Four percent of employees have lost important data, finds YouGov survey
Following the UK government losing sensitive data belonging to 25 million individuals, banks have had to take extremely expensive emergency measures to closely monitor all fund transfers out of potentially affected accounts.
In a more recent data blunder it has emerged that three million learner drivers' details have been lost from a "secure facility" in Iowa in the US.
Transport Secretary Ruth Kelly told the Commons the latest security breach did not include personal data such as credit card or bank details.
This is not the first time that public data has been compromised and if this level of security continues it certainly will not be the last.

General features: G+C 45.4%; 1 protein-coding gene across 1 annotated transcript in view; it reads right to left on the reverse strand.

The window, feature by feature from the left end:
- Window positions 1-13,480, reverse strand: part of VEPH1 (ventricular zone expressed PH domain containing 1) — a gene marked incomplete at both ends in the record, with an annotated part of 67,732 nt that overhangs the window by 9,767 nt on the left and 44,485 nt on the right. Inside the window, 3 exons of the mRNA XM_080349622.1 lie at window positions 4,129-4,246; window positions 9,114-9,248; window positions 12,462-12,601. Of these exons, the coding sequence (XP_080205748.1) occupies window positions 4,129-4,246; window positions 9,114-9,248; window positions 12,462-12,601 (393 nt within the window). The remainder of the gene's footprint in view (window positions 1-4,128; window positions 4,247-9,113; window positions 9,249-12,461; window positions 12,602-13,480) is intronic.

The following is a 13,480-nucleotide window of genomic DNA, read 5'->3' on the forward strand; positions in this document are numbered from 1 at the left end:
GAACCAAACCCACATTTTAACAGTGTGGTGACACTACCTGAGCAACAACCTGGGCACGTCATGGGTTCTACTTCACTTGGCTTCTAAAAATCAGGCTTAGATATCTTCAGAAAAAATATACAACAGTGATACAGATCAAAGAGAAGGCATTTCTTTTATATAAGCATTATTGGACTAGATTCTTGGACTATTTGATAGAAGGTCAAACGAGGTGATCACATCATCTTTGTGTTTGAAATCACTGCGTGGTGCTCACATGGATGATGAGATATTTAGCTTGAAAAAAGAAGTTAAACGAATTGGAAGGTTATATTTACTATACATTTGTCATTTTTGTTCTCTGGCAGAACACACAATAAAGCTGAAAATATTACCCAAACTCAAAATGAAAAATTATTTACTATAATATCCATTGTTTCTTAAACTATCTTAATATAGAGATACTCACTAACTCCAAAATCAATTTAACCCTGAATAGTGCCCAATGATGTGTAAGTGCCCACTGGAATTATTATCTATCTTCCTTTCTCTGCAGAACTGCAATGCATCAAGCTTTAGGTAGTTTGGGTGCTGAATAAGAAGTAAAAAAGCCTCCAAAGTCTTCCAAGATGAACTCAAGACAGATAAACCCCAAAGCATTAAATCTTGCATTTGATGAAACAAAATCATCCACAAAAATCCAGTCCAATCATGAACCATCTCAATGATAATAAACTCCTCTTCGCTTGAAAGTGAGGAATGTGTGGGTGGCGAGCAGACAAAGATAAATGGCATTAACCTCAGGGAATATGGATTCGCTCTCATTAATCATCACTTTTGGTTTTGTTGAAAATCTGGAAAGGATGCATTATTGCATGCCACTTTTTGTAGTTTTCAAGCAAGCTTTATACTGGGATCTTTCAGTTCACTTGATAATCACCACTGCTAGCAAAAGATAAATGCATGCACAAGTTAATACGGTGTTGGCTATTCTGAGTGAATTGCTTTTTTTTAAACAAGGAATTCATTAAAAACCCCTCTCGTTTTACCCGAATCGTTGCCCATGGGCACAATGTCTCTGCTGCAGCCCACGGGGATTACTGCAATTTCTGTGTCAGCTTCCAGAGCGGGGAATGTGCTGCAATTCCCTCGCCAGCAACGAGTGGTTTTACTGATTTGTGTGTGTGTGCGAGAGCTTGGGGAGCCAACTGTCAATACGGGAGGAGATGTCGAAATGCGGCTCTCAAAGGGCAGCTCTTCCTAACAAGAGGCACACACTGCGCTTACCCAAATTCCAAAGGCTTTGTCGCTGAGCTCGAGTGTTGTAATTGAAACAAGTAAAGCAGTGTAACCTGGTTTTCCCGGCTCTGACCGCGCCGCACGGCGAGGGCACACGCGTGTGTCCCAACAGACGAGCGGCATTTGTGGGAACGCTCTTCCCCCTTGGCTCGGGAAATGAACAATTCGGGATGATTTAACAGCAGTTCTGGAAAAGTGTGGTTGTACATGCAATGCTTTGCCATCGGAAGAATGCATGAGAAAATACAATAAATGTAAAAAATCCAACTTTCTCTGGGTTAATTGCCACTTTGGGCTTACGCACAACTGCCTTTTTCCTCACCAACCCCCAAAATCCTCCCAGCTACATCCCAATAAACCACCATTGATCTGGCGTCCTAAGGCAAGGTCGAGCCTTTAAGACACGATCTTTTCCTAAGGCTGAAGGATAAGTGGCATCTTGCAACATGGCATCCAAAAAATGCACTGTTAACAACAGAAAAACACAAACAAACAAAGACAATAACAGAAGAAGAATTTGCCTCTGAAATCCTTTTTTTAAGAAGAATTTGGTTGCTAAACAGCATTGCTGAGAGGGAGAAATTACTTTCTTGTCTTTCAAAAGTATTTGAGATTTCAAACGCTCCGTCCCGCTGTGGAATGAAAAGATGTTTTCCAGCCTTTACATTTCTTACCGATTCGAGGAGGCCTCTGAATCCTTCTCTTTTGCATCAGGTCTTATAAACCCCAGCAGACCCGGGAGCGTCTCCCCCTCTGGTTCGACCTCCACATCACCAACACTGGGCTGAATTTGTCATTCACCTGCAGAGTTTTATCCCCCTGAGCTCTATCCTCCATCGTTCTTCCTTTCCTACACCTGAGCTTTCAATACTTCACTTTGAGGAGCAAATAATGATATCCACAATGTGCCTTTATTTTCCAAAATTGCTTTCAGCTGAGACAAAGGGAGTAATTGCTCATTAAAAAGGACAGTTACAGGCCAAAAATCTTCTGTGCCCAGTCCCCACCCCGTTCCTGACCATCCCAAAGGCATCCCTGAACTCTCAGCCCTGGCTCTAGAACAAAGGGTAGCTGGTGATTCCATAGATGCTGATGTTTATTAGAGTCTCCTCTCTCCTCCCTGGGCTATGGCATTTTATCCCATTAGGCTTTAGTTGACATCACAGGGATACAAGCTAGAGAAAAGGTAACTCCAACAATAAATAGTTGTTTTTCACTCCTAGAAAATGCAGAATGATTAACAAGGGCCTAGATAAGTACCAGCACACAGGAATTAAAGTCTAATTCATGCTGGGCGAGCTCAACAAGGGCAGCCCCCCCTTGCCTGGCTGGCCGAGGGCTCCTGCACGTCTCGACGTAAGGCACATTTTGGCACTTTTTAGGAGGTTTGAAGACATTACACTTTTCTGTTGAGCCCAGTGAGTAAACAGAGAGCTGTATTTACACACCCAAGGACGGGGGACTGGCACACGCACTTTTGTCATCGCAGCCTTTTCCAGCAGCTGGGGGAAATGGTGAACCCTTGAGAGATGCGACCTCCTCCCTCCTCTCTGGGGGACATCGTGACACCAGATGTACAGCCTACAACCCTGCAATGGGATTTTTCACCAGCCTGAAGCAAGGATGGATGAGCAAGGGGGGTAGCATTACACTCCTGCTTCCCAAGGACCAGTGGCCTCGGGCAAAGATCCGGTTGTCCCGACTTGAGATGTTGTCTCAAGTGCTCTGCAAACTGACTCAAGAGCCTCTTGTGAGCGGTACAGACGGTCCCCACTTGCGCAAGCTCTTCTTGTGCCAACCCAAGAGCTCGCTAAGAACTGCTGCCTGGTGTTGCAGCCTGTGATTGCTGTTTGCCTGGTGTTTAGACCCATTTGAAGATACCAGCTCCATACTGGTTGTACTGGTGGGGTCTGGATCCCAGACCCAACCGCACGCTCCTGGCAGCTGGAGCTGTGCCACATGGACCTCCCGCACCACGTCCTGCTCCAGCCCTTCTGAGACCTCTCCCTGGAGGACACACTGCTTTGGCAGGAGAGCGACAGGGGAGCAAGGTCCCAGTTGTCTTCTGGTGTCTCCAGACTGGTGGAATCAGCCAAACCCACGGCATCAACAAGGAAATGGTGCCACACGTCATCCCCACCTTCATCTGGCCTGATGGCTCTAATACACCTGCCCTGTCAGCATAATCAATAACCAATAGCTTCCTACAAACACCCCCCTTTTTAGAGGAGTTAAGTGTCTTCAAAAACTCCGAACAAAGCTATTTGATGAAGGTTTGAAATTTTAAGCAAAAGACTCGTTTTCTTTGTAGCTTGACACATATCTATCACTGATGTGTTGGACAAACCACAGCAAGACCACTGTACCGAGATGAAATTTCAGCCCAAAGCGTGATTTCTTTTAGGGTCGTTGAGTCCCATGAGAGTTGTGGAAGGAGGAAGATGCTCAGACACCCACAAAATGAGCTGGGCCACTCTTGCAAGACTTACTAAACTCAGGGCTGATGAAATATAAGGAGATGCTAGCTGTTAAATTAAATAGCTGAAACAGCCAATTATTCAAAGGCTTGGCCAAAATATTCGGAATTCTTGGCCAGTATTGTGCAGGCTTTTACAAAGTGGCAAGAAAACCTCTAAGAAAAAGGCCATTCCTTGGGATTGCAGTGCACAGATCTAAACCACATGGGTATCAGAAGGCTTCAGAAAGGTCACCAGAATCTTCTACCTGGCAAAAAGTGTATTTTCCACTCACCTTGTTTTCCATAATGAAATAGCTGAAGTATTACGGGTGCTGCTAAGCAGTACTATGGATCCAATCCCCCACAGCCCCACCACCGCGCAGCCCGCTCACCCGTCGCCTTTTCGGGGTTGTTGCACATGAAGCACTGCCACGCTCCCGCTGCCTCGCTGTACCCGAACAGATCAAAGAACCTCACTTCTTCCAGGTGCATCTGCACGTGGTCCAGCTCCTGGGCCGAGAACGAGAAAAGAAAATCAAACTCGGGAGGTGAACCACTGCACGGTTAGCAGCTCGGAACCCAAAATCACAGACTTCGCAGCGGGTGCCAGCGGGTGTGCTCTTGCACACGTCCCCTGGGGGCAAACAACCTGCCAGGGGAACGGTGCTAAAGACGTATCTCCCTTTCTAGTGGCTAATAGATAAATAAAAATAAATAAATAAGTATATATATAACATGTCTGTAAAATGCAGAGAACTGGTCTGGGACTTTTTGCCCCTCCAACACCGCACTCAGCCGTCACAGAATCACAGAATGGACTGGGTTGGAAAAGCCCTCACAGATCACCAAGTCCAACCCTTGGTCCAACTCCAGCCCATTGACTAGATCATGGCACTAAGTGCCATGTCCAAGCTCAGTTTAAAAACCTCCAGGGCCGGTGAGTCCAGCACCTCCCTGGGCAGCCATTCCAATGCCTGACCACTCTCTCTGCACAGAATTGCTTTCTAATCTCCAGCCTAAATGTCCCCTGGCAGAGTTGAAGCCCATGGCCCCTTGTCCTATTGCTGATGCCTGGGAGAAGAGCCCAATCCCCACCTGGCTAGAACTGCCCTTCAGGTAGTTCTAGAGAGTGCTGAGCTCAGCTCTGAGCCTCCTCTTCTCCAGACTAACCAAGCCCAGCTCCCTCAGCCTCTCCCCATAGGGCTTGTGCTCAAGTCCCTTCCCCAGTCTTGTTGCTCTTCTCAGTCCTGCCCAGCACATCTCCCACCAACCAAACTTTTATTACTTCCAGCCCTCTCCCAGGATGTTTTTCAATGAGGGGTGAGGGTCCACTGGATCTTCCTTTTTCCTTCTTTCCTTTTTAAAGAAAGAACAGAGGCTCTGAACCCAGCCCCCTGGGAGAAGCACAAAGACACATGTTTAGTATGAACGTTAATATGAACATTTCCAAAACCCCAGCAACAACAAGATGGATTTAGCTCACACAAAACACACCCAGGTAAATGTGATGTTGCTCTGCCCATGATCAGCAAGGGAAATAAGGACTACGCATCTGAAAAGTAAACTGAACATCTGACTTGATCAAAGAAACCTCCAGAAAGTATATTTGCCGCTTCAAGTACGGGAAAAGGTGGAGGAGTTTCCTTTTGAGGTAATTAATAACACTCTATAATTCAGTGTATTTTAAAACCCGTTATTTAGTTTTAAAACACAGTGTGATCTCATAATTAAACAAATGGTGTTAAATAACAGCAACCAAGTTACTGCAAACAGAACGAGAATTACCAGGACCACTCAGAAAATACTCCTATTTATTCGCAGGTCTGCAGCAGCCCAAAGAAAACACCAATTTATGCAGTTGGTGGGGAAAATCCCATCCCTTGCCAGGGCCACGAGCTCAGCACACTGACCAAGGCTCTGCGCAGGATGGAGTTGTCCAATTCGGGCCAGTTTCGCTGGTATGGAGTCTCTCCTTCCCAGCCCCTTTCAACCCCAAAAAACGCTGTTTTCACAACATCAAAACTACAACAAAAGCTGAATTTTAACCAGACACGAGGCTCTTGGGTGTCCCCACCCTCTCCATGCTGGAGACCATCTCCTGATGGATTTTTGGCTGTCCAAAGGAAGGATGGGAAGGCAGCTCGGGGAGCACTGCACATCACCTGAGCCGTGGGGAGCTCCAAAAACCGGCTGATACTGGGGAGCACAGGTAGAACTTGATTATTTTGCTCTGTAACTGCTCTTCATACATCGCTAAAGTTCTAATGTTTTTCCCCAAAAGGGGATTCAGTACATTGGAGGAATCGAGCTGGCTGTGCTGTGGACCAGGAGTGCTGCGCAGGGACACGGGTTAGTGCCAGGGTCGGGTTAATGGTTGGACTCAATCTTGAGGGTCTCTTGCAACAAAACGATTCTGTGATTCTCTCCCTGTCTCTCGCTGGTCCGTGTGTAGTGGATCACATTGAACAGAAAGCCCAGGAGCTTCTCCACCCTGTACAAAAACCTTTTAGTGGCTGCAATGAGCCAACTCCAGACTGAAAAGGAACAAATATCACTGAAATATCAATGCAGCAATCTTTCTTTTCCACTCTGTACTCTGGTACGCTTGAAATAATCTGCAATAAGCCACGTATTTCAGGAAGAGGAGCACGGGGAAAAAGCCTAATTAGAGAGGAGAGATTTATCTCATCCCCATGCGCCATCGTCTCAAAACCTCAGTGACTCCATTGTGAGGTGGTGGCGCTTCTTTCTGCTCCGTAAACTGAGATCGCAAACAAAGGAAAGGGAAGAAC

According to a survey conducted by YouGov, 4% of employees have lost important data, whether this is through theft or carelessness.
Poor management of customer data can also lead to a loss of company revenue; according to QAS, UK businesses are loosing 6.4% of revenue every year.
IT service company, QuoStar, believe tougher security measures must be taken to protect data and find it unbelievable that the data was not encrypted by the government, and the disks sent without tracking.
Although the mistakes of the government are irreversible, companies can carry out small-scale day-to-day operations that can protect their data.
QuoStar poses the following questions to all companies in charge of any volume of data:
- Do you regularly backup your data in your company?
- Do you take the data off-site?
- If you deleted a folder 6 weeks ago without knowing, could you get it back today?
- Can you guarantee that you can get your data back if you came into your office to find you had been the victim of crime, flooding or electrical failure?